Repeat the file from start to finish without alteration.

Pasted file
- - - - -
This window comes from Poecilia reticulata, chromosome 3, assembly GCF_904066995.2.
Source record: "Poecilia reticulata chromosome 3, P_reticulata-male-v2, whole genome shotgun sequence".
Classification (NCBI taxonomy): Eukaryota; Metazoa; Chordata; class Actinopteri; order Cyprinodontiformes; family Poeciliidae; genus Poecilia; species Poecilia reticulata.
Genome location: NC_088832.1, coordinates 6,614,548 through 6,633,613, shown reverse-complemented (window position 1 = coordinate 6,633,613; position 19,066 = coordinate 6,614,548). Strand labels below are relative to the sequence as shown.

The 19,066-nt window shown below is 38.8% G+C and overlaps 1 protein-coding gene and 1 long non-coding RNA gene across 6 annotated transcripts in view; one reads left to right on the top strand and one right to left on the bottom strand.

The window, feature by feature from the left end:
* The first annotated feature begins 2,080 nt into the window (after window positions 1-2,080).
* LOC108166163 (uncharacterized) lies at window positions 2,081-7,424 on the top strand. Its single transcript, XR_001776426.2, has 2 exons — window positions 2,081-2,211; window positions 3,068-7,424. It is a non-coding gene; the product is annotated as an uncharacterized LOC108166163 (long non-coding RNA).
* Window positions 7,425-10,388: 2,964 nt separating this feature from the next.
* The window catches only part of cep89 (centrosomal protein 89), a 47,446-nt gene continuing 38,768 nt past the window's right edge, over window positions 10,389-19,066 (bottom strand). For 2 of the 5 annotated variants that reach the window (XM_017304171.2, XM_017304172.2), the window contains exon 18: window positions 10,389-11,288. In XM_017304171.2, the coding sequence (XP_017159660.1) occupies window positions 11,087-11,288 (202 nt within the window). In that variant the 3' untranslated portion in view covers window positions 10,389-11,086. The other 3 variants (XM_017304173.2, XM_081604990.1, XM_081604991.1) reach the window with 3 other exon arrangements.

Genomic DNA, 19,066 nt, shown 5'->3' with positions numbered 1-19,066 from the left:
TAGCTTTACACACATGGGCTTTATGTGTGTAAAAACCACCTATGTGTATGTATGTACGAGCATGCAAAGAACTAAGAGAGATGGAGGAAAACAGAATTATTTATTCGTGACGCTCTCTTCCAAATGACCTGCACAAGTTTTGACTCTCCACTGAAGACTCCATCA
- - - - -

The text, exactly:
This window comes from Poecilia reticulata, chromosome 3, assembly GCF_904066995.2.
Source record: "Poecilia reticulata chromosome 3, P_reticulata-male-v2, whole genome shotgun sequence".
Classification (NCBI taxonomy): Eukaryota; Metazoa; Chordata; class Actinopteri; order Cyprinodontiformes; family Poeciliidae; genus Poecilia; species Poecilia reticulata.
Genome location: NC_088832.1, coordinates 6,614,548 through 6,633,613, shown reverse-complemented (window position 1 = coordinate 6,633,613; position 19,066 = coordinate 6,614,548). Strand labels below are relative to the sequence as shown.

The 19,066-nt window shown below is 38.8% G+C and overlaps 1 protein-coding gene and 1 long non-coding RNA gene across 6 annotated transcripts in view; one reads left to right on the top strand and one right to left on the bottom strand.

The window, feature by feature from the left end:
* The first annotated feature begins 2,080 nt into the window (after window positions 1-2,080).
* LOC108166163 (uncharacterized) lies at window positions 2,081-7,424 on the top strand. Its single transcript, XR_001776426.2, has 2 exons — window positions 2,081-2,211; window positions 3,068-7,424. It is a non-coding gene; the product is annotated as an uncharacterized LOC108166163 (long non-coding RNA).
* Window positions 7,425-10,388: 2,964 nt separating this feature from the next.
* The window catches only part of cep89 (centrosomal protein 89), a 47,446-nt gene continuing 38,768 nt past the window's right edge, over window positions 10,389-19,066 (bottom strand). For 2 of the 5 annotated variants that reach the window (XM_017304171.2, XM_017304172.2), the window contains exon 18: window positions 10,389-11,288. In XM_017304171.2, the coding sequence (XP_017159660.1) occupies window positions 11,087-11,288 (202 nt within the window). In that variant the 3' untranslated portion in view covers window positions 10,389-11,086. The other 3 variants (XM_017304173.2, XM_081604990.1, XM_081604991.1) reach the window with 3 other exon arrangements.

Genomic DNA, 19,066 nt, shown 5'->3' with positions numbered 1-19,066 from the left:
TAGCTTTACACACATGGGCTTTATGTGTGTAAAAACCACCTATGTGTATGTATGTACGAGCATGCAAAGAACTAAGAGAGATGGAGGAAAACAGAATTATTTATTCGTGACGCTCTCTTCCAAATGACCTGCACAAGTTTTGACTCTCCACTGAAGACTCCATCA